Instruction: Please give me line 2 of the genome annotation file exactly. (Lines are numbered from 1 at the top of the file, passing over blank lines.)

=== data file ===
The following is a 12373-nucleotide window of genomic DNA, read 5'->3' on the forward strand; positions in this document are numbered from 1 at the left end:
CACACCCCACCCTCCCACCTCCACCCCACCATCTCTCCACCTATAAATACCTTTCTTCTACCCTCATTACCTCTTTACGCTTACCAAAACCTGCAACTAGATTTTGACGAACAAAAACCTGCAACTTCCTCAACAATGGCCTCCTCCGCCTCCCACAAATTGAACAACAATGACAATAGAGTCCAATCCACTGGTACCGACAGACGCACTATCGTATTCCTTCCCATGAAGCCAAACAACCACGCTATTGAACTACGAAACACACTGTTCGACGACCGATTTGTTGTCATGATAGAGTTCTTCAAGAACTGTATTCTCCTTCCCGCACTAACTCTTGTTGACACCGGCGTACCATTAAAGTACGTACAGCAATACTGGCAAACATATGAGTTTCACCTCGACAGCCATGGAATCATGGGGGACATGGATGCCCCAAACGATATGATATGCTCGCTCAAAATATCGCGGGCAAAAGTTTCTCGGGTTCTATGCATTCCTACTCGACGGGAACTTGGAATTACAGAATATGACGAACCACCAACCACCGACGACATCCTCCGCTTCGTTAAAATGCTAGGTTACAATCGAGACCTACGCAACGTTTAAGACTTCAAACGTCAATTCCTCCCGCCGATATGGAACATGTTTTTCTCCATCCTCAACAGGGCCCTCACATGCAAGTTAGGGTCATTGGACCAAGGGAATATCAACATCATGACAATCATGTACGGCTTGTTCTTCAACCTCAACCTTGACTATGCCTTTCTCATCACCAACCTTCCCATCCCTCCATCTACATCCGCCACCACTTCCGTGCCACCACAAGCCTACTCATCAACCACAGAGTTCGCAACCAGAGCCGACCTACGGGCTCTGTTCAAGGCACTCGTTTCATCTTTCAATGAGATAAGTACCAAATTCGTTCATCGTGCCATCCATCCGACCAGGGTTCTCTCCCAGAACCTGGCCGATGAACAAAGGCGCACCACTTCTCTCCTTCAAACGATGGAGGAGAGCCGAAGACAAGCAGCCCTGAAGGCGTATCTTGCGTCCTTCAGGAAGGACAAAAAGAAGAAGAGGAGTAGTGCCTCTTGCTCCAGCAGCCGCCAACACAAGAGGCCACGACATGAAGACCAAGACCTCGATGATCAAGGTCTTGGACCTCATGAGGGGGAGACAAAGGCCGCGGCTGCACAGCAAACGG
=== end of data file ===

CACACCCCACCCTCCCACCTCCACCCCACCATCTCTCCACCTATAAATACCTTTCTTCTACCCTCATTACCTCTTTACGCTTACCAAAACCTGCAACTAGATTTTGACGAACAAAAACCTGCAACTTCCTCAACAATGGCCTCCTCCGCCTCCCACAAATTGAACAACAATGACAATAGAGTCCAATCCACTGGTACCGACAGACGCACTATCGTATTCCTTCCCATGAAGCCAAACAACCACGCTATTGAACTACGAAACACACTGTTCGACGACCGATTTGTTGTCATGATAGAGTTCTTCAAGAACTGTATTCTCCTTCCCGCACTAACTCTTGTTGACACCGGCGTACCATTAAAGTACGTACAGCAATACTGGCAAACATATGAGTTTCACCTCGACAGCCATGGAATCATGGGGGACATGGATGCCCCAAACGATATGATATGCTCGCTCAAAATATCGCGGGCAAAAGTTTCTCGGGTTCTATGCATTCCTACTCGACGGGAACTTGGAATTACAGAATATGACGAACCACCAACCACCGACGACATCCTCCGCTTCGTTAAAATGCTAGGTTACAATCGAGACCTACGCAACGTTTAAGACTTCAAACGTCAATTCCTCCCGCCGATATGGAACATGTTTTTCTCCATCCTCAACAGGGCCCTCACATGCAAGTTAGGGTCATTGGACCAAGGGAATATCAACATCATGACAATCATGTACGGCTTGTTCTTCAACCTCAACCTTGACTATGCCTTTCTCATCACCAACCTTCCCATCCCTCCATCTACATCCGCCACCACTTCCGTGCCACCACAAGCCTACTCATCAACCACAGAGTTCGCAACCAGAGCCGACCTACGGGCTCTGTTCAAGGCACTCGTTTCATCTTTCAATGAGATAAGTACCAAATTCGTTCATCGTGCCATCCATCCGACCAGGGTTCTCTCCCAGAACCTGGCCGATGAACAAAGGCGCACCACTTCTCTCCTTCAAACGATGGAGGAGAGCCGAAGACAAGCAGCCCTGAAGGCGTATCTTGCGTCCTTCAGGAAGGACAAAAAGAAGAAGAGGAGTAGTGCCTCTTGCTCCAGCAGCCGCCAACACAAGAGGCCACGACATGAAGACCAAGACCTCGATGATCAAGGTCTTGGACCTCATGAGGGGGAGACAAAGGCCGCGGCTGCACAGCAAACGG